The critical value is a term used in statistics to describe a boundary value that separates the acceptance and rejection of a null hypothesis. It is a numerical value used to make decisions about the significance of results from a hypothesis test.
In this article, we’ll study the basic definition of the term “critical value” its types, and their uses in real life. In the example section, we’ll cover the methods of calculating the critical values.
What is critical value in statistics?
The critical value is a value that is compared to a test statistic in hypothesis testing to determine whether the null hypothesis is to be rejected or not.
Types of Critical values:
Generally, in basic statistics, two types (T and Z) are discussed but in this section, we’ll cover the basic and advanced types of critical values along with their real-life uses. The types are as follows:
- T-Critical Value
- Z-Critical Value
- Chi-Square Critical Value
A T-Critical value is used in a t-test to determine whether a sample mean is significantly different from a population mean. It represents the boundary between the acceptance and rejection regions for the t-distribution. The T-Critical value depends on the degrees of freedom and the level of significance (usually represented by alpha).
In a two-tailed test, the T-Critical value is the value such that the area under the t-distribution to the left of the T-Critical value is equal to alpha/2 and the area to the right of the T-Critical value is also equal to alpha/2.
Real-Life Use of T-critical value:
T-Critical values are commonly used in fields such as psychology, economics, and education to test the significance of differences between groups. For example, in psychology, a t-test may be used to determine whether the average scores of a treatment group are significantly different from those of a control group.
A Z-Critical value is used in a z-test to determine whether a sample mean is significantly different from a population mean. It is used when the sample size is large (n >= 30) and the population standard deviation is known.
The Z-Critical value is based on the standard normal distribution (Z-distribution) and represents the boundary between the acceptance and rejection regions for the Z-distribution. Like the T-Critical value, the Z-Critical value depends on the level of significance (usually represented by alpha).
Real Life Use Z-Critical value:
Z-Critical values are commonly used in fields such as biology, medicine, and environmental science to test the significance of differences between groups. For example, in biology, a z-test may be used to determine whether the average height of a species of plant is significantly different from the average height of another species of plant.
Chi-Square Critical Value:
The Chi-Square Critical value is used in a chi-square goodness of fit test to determine whether observed data fits a theoretical distribution. The Chi-Square Critical value represents the boundary between the acceptance and rejection regions for the chi-square distribution.
The Chi-Square Critical value depends on the degrees of freedom and the level of significance (usually represented by alpha).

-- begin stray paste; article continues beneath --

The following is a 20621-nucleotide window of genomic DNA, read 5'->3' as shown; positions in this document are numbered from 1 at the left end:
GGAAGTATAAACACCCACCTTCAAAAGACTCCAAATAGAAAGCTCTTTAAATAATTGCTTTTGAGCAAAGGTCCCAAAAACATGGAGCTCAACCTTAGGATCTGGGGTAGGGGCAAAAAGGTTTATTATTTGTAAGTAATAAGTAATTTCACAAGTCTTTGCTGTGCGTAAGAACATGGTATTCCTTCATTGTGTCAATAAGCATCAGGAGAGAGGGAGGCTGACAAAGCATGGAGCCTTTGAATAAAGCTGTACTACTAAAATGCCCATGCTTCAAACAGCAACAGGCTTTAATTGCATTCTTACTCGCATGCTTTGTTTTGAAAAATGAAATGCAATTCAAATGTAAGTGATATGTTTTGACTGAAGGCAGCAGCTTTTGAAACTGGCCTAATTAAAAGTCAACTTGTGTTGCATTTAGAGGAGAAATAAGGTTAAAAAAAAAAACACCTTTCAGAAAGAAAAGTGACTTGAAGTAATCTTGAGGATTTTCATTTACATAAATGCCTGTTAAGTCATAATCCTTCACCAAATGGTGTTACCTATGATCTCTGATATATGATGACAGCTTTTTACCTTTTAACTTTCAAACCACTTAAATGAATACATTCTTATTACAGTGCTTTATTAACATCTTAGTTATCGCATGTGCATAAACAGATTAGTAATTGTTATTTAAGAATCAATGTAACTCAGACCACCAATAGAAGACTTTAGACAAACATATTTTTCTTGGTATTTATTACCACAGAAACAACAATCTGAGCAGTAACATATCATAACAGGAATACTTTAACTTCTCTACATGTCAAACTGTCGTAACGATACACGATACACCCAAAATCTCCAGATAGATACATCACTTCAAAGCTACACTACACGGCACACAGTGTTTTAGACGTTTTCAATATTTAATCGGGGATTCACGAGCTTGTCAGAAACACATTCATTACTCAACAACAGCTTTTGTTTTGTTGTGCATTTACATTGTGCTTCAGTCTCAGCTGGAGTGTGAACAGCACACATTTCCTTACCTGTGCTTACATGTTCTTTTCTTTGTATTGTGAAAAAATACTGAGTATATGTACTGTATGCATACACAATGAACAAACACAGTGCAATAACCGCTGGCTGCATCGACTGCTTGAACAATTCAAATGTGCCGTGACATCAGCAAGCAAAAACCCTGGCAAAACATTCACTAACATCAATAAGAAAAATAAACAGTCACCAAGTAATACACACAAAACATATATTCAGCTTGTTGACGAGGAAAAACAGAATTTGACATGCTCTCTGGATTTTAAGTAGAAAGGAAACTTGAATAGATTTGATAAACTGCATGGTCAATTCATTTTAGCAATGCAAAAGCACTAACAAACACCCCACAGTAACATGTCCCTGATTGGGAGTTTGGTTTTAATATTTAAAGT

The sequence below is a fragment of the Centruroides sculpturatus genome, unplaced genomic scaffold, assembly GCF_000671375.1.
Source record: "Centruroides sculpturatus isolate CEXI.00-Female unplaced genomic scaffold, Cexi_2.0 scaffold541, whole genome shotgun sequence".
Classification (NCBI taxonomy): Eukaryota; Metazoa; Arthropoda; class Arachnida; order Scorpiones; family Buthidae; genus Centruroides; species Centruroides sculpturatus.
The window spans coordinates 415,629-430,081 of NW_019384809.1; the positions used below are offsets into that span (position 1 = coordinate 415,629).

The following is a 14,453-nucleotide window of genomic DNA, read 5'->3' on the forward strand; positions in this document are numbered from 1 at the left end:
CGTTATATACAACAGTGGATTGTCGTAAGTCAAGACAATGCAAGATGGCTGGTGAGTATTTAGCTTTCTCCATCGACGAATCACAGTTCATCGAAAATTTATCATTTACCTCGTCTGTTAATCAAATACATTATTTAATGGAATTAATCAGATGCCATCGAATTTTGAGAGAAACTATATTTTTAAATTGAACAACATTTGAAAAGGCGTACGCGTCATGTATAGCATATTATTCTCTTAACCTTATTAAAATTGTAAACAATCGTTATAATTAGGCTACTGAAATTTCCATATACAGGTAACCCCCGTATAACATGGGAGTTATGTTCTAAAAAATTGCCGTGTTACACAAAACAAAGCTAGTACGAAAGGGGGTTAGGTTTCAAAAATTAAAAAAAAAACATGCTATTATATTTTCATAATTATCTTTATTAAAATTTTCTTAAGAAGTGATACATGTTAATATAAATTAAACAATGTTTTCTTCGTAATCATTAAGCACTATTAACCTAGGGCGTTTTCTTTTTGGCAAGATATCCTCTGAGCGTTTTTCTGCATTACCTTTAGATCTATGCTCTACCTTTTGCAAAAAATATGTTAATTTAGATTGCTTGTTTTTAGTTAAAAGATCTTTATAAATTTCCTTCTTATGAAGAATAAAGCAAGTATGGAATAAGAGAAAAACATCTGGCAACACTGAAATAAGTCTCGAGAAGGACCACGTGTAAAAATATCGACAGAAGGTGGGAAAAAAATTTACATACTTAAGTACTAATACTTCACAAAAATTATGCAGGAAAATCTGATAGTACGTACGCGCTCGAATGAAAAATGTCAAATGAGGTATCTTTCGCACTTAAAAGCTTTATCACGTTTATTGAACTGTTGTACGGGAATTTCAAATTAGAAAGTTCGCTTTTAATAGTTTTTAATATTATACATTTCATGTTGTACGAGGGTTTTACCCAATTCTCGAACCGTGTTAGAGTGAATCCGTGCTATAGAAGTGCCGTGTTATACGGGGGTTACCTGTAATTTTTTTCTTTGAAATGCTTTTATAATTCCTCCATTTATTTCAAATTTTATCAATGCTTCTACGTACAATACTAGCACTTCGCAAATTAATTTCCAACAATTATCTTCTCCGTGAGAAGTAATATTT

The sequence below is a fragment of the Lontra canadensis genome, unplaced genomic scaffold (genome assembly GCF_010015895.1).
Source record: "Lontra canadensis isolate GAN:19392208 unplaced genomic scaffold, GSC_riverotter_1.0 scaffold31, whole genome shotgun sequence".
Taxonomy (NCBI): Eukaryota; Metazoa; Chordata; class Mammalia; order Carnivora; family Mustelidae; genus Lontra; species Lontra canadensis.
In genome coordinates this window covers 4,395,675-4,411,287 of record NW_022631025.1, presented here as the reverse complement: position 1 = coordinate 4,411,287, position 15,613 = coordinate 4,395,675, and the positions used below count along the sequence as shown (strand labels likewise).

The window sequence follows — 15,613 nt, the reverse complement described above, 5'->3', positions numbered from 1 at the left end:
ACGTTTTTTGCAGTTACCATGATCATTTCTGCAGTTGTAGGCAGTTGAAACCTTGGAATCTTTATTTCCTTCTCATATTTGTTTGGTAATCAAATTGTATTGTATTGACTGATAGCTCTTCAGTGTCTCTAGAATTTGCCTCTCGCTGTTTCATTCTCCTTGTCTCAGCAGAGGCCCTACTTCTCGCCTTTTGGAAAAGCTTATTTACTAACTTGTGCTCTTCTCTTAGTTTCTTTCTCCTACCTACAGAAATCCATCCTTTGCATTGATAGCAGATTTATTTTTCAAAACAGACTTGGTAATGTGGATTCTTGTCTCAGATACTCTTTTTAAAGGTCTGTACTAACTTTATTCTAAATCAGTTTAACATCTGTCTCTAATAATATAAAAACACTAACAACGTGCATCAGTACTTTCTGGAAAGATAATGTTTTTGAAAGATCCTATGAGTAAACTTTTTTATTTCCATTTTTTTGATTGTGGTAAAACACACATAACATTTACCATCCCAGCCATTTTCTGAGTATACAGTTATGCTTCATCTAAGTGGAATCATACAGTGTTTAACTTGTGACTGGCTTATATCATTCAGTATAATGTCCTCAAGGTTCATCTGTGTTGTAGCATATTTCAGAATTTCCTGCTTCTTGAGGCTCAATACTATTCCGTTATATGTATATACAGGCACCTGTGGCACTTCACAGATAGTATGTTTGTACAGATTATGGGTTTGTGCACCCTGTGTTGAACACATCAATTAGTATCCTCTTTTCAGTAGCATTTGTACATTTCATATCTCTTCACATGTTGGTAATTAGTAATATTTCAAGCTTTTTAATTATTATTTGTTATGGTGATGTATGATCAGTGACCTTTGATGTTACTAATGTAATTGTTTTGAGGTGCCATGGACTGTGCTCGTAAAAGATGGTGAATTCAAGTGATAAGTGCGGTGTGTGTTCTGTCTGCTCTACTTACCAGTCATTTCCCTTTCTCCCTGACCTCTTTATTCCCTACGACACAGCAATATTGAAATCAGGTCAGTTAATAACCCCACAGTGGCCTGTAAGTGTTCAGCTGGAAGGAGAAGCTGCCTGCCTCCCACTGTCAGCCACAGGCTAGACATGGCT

Real Life Use Chi-Square Critical Value:
Chi-Square Critical values are commonly used in fields such as sociology, psychology, and marketing to test the significance of differences between observed and expected frequencies.
For example, in sociology, a chi-square test may be used to determine whether the distribution of family sizes in a population is significantly different from the expected distribution.
The F-Value is used in an F-test to determine whether the variance of two or more populations is equal. It is calculated by dividing the variance of one group by the variance of another group. The F-Value represents the ratio of the variability between two groups to the variability within the groups.
Real-Life Use F-Value:
F-Values are commonly used in fields such as biology.
Examples of critical value:
In this section, we’ll describe some mathematical examples to understand the method of finding the critical value of different samples.
Evaluate the 1-tail and 2-tailed t critical value if α = 0.03 and the degree of freedom is 50
Step 1: If both α and degree of freedom are given then you just have to check the table to find out the value.
On 50 degrees the t critical value is 1.9244 for the one-tailed T-test.
On 50 degrees the t critical value is 2.2338 for the two-tailed T-test.
Sometimes we don’t have the table along with us to overcome this you can check Criticalvaluecalculator to get accurate answers according to the statistical tables of the entered values.
Find out the z critical (left-tailed) value if α = 0.4
Step 1: Division
Divide 0.4 by “2”.
= 0.4 / 2
Step 2: Subtraction
Subtract the value of α from 1.
= 1 – 0.20
Step 3: Check the Z-table.
The value matches at 0.8 + 0.05.
So, the approximate value is 0.85.
In this article, we have discussed the basic introduction to the term “critical value”. We have also learned the basic definition of this term, along with its types and their real-life uses. All types i.e., T critical value, Z critical value, F value, Chi square value are explained briefly.
In the example section, we have tried to cover the method of finding T critical and Z critical values. Hope you have gone through the basic introduction to this statistical term.